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Why Rahm has raised millions of dollars from out-of-state donors

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Tamara Holder
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      Tamara Holder

      Tamara N. Holder is one of the nation’s rising attorneys and legal analytical stars. She is a Contributor for Fox News Channel. She has received recognition from some of the country’s most respected people, organizations and publications.



      Tamara founded The Law Firm of Tamara N. Holder, LLC in 2005. Her work includes: criminal defense, expungement, race discrimination, police brutality, public policy, and pro bono practices.



      Soon after she founded her practice, Tamara quickly realized how even a dismissed misdemeanor arrest can return to haunt people. Many of her clients found themselves facing lifetime bans on employment, education, adoption, even access to credit – all because of a prior arrest record. Seeing the need for outreach in this area, Tamara founded www.xpunged.com, a practice that provides a second chance to those individuals who have expungeable offenses under Illinois law. She also helps ex-offenders seek a Governor’s pardon for non-expungeable offenses.



      Shortly thereafter, Tamara was invited to work with Rev. Jesse L. Jackson, Sr., Founder and President of the Rainbow PUSH Coalition. With a commitment to pro bono work unparalleled in the City of Chicago, she founded The Rainbow PUSH Expungement Clinic at its headquarters in 2006. Every Monday night, a crowd gathers for her to review their criminal records and provide advice on expungements and other legal issues.



      Tamara also works closely with Rev. Jackson in crafting and executing public policy initiatives, together with programs to increase opportunities for minorities and the economically disadvantaged; as well as initiatives designed to get guns off the nations streets, help reduce street gang violence, and offer educational opportunities for young people. As a result of her work, she quickly caught the attention of not only Chicago’s civic leaders, but also of those nationwide.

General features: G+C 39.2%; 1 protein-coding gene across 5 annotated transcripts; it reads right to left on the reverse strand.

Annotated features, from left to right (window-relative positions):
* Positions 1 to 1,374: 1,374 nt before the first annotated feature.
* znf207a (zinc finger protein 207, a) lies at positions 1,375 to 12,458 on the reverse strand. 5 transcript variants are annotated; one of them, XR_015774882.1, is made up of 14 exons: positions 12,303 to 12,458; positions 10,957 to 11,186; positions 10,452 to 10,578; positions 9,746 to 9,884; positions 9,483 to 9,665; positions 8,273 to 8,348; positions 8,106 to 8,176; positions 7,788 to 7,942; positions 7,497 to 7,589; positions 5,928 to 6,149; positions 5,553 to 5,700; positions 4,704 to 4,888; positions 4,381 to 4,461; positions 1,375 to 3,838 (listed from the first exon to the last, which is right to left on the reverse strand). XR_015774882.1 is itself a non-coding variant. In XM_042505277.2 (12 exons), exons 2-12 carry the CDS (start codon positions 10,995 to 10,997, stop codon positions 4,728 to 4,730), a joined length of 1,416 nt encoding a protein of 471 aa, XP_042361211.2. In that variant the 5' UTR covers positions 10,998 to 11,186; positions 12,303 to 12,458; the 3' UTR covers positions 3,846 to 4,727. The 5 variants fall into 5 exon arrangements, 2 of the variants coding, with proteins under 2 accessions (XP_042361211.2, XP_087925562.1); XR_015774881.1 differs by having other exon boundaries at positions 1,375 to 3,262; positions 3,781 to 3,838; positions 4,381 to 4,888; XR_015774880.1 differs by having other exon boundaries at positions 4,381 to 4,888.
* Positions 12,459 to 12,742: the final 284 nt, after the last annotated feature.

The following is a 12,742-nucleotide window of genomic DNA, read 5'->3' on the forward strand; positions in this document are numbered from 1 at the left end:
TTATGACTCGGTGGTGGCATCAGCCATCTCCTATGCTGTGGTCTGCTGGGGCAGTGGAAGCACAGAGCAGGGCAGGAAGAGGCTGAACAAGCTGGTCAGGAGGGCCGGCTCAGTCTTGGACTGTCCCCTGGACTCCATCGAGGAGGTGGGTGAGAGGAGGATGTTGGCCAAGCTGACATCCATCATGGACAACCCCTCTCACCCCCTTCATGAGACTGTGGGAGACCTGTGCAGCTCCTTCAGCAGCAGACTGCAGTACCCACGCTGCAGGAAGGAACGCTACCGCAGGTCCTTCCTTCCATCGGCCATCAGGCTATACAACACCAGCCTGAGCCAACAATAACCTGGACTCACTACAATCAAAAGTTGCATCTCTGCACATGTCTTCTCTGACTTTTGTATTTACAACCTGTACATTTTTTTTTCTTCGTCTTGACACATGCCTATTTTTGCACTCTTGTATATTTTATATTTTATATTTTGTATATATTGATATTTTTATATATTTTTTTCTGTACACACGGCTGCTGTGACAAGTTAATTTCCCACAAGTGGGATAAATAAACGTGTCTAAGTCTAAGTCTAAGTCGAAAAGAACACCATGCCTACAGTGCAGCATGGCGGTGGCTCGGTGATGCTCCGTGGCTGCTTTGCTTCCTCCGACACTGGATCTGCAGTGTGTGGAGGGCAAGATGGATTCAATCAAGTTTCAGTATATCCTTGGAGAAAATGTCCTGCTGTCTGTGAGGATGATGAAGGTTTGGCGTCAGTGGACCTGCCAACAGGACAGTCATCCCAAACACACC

Tamara was the first in the country to expose the railroad industry’s improper employment practices toward those with criminal records. She spearheaded a Congressional inquiry and a hearing before the Congressional Committee of Homeland Security in February of 2007. Then, in July of 2007, Tamara testified as an expert witness before the Congressional Committee of Transportation, Sub-Committee of Maritime and Infrastructure. Her testimony was crucial to preventing passage of an invasive, anti-worker, anti-business piece of legislation calling for mandatory identification cards for transportation workers, a statutory scheme criticized by organized labor and management alike.



      In 2008, the Chicago Sun-Times recognized Tamara as one of “50 People Who Make Chicago a Better Place.” In 2009, her work was featured on the front page of The Wall Street Journal.



      Tamara has met with Illinois Governors Rod Blagojevich and Pat Quinn on the issue of pardons and Illinois Attorney General Lisa Madigan on criminal sentencing and expungement laws. She has met with numerous Congressmen, including John Conyers, Bennie Thompson, and Sheila Jackson-Lee, as well as members of the Department of Homeland Security, including former Administrator of TSA, Kip Hawley on the issue of the relationship between hiring practices and terrorism.



      Tamara sits on the exclusive board of Women of Power (an organization within the Cook County Sheriff’s Office), alongside Congressmen Danny Davis and Jesse Jackson, Jr., as well as many judges and elected officials. The organization is devoted to helping women rehabilitate who are caught within the criminal justice system. She also sits on the board of Horizon prison ministry, Tamara believes in rehabilitation over incarceration for drug abusers.